Soviet Lt. Col. Stanislav Petrov passed away in May, though news of his passing only recently hit international headlines. You’ve probably never heard of Petrov—very few have—but back during the ’80s, he singlehandedly stopped the Cold War between the U.S. and the Soviet Union from turning into a full-blown nuclear war, potentially saving tens of millions of lives. His story wasn’t told nearly enough while he was alive. Here’s what happened.
On September 26, 1983, Stanislav Petrov was stationed in a bunker in the Soviet Union, where his job was to serve as an early warning in case the U.S. launched a nuke. Just after midnight, his radar detected the unthinkable: a single inbound missile from the United States, headed towards the USSR.
“When I first saw the alert message, I got up from my chair,” he told RT in 2010. “All my subordinates were confused, so I started shouting orders at them to avoid panic. I knew my decision would have a lot of consequences.”
“A lot of consequences” is right. Petrov had been told to tell the Kremlin if and when the U.S. went on a nuclear offensive so that they could fire in retaliation. In essence, it was Petrov’s job to make sure that the Soviet Union’s response to a nuclear strike from the U.S. was of equal and devastating power. It was his job to start World War III, should the need arise.
My cozy armchair felt like a red-hot frying pan and my legs went limp,” he told RT. “I felt like I couldn’t even stand up. That’s how nervous I was when I was taking this decision.”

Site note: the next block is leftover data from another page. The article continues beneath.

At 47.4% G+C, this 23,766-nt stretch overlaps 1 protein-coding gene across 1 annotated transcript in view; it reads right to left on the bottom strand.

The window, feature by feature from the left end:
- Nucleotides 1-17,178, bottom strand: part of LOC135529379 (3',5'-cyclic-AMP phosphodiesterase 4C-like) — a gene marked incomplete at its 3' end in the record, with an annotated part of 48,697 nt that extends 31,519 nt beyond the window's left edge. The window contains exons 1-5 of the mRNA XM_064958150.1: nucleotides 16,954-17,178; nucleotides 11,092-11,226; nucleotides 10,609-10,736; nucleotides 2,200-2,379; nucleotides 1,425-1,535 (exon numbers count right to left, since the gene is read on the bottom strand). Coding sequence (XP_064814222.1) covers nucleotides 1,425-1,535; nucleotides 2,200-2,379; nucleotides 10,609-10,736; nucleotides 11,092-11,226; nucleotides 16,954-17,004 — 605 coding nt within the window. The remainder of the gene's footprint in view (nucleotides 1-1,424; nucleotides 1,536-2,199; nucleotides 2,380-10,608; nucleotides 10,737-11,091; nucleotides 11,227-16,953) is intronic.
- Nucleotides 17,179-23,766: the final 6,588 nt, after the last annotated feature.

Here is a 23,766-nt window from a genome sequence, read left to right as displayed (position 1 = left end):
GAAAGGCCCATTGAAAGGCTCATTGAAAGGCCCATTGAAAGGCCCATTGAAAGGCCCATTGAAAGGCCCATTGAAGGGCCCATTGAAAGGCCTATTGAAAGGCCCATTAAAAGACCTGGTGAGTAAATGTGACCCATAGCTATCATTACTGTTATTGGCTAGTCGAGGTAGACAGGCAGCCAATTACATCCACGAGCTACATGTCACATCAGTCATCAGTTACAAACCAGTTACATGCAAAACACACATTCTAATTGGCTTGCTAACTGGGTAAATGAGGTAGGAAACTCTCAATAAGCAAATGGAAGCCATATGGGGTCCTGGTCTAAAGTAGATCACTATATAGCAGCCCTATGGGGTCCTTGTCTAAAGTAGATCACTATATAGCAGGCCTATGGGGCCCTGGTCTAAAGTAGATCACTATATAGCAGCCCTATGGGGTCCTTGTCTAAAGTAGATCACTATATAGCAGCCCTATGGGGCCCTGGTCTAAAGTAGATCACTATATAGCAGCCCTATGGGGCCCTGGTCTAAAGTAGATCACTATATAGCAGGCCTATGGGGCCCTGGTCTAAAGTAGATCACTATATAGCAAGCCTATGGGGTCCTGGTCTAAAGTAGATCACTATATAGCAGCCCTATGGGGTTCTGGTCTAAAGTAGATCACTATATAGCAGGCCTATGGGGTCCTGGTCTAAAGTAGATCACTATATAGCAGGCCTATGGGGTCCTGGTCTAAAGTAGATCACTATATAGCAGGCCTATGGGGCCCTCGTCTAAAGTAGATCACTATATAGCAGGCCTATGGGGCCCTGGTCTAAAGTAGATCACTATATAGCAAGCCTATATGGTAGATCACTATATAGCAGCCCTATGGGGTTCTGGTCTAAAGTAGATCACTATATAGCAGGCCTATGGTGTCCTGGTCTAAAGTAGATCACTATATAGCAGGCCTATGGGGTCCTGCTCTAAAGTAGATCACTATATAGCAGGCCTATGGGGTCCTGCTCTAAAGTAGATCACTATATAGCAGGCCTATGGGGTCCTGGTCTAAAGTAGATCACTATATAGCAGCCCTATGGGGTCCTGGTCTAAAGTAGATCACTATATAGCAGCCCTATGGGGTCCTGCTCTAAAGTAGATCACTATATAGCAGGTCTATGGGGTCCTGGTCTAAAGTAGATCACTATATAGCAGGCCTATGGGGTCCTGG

The decision he made was a gobsmacking one. He told his subordinates to ignore the radar. He told it must have been a malfunction, the U.S. had not fired any missiles, and essentially told everyone to move on. If he’d been wrong, of course, they would have only had a few minutes to find out before perishing in a fiery death. But Petrov’s hunch was right: The Soviet radar had accidentally caught some sun glinting off the clouds and mistaken it for nuclear missiles.
The incident was highly classified and Petrov was even scolded for not reporting to his commanders, but years later, when Petrov’s old superior, Col. Gen. Yury Votintsev, read the report and decided the story needed to be told.
“After reading this report, I was as if struck by thunder,” political activist Karl Schumacher wrote in his blog. “I could not get rid of the idea that I had to do something for the man who prevented an atomic war and thus saved the world.”
In 2006, the Association of World Citizens awarded him a trophy which read: To the man who averted nuclear war.